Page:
Awareness- Animals as Teachers: ‘Soul of the Elephant.’



"You know ... they say an elephant never forgets.
What they don't tell you is, you never forget an elephant." -Bill Murray


Recently I have been watching the television show, Nature, which airs weekly on PBS. The program essentially is one that highlights different animal species, their natural lives and the major issues surrounding them. My son and I often watch riveted not only by seeing these beautiful creatures up close but also how much knowledge has been acquired by conservationists, scientists and animal experts. Much of the knowledge obtained has taken years to uncover, but overall there seems to be one resounding commonality we share in our journey on this planet: we have more in common than not.

For a very long time, scientists were very leery about allowing human emotions and concepts about animals cloud their scientific inquiries and they are rightfully fearful in doing so. Humans often project incorrect human characteristics onto animals and have been doing so for as long as humans and animals have existed together. Being more objective about animals and their lives is vital in truly understanding them and in turn helping animals during this very difficult time here on earth. Because now, more than ever, animals need our help.  Unfortunately, we humans have not been fairing well when it comes to being co-inhabitants with the animal kingdom. Which brings me to this: animals are great teachers if we would just stop, listen and truly follow our hearts.



The most recent episode of Nature, titled ‘The Soul of the Elephant’, showed two award winning filmmakers/conservationists delve into the heart of elephants and the deeper aspects of their lives in Botswana, one of the few remaining places in Africa where wild elephants run free.  In particular, the behavior of elephants when discovering the skeletal remains of elephants who have passed on. The herd will stop and gently run their trunks over the skeletal remains as if in tribute to those elephants, as well as pay homage to those ancestors no longer with them whether they belonged to their own herd or not. It is a fascinating aspect of elephant behavior and we can only speculate why elephants do this.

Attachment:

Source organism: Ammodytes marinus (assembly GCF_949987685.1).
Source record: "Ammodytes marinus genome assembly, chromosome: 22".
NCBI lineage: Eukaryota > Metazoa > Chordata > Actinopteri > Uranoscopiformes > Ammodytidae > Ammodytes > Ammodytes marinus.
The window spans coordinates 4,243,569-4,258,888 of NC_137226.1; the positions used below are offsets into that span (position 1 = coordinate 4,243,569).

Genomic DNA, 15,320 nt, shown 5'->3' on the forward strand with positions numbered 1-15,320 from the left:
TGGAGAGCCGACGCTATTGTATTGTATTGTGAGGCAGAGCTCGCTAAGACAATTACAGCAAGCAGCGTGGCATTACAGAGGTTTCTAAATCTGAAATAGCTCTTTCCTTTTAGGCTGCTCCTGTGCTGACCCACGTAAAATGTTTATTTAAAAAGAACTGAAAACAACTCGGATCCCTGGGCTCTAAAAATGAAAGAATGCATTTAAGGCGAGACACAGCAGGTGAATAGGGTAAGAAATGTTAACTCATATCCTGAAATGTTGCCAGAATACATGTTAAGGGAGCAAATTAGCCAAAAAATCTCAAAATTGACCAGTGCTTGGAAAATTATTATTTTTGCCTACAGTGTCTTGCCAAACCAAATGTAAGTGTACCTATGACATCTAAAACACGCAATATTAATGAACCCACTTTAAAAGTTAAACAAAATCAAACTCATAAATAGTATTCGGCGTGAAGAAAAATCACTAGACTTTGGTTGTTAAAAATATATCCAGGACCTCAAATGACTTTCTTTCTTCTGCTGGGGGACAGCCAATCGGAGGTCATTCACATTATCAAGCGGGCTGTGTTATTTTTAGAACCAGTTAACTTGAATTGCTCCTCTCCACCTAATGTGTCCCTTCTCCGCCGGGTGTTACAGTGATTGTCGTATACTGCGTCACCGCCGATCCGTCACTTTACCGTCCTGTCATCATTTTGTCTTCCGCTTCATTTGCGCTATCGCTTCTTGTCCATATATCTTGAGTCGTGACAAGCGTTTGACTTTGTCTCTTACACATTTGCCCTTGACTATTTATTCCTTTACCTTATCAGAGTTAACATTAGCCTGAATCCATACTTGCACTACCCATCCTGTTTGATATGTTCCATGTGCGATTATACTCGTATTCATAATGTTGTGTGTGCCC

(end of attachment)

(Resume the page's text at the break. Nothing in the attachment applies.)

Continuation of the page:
Another part of the episode reminded me of Debbie’s last blog entry regarding the Divine Feminine. The reason for this is because elephants are a matriarchal society; that is, one that is led by a head female, who presides over her herd of females while the older males break off and live separate lives. Each herd is made up of mothers, daughters, sisters and aunts. They are guided by the oldest and largest female of the herd. This herd sticks closely together, rejoicing at the birth of a calf and mourning at the death of a member. Many of these elephants will maintain close bonds among themselves as well as interact well with other herds, families, and clans. Seemingly having social lives that closely resemble our own. Elephants are spectacular beings full of life, love and many other aspects we can only imagine.

With this knowledge we have acquired about them, what does it mean for us as a whole? For me, it points to a greater awareness the elephants have about their environment, themselves individually and as a herd.  We can only ponder the level of ancient wisdom these majestic creatures embody since they have roamed the earth for ages. I, for one, enjoy the mystery and amazement these animals bring to our earthly family.


However, with all of this knowledge about elephants, it has come down to the difficult understanding of what really is plaguing these majestic creatures. Unfortunately for the elephants of Africa, they are being hunted for their ivory tusks, thus putting the whole elephant population at risk of becoming extinct. It is a major problem for us all who love and want to see these beautiful creatures live the lives they rightfully deserve. To continue to roam the earth in teeming numbers so the elephants can live out their lives while our own offspring can continue to observe and learn more about these important animals. It is sad to think about but I will leave you with this...

Photograph by Mark Thiessen


Dereck Joubert, one of the filmmaker/conservationist from the episode put it best, “Since you started watching this film, 5 elephants were killed simply for their tusks. It’s not the ivory that will enrich us, we’ll find far greater enchantment in the journey of life they will lead us on. Whether they survive long enough for us to really get to know them, depends entirely on what we can learn about the very soul of the elephant.”

-Article by Michelle Kilic



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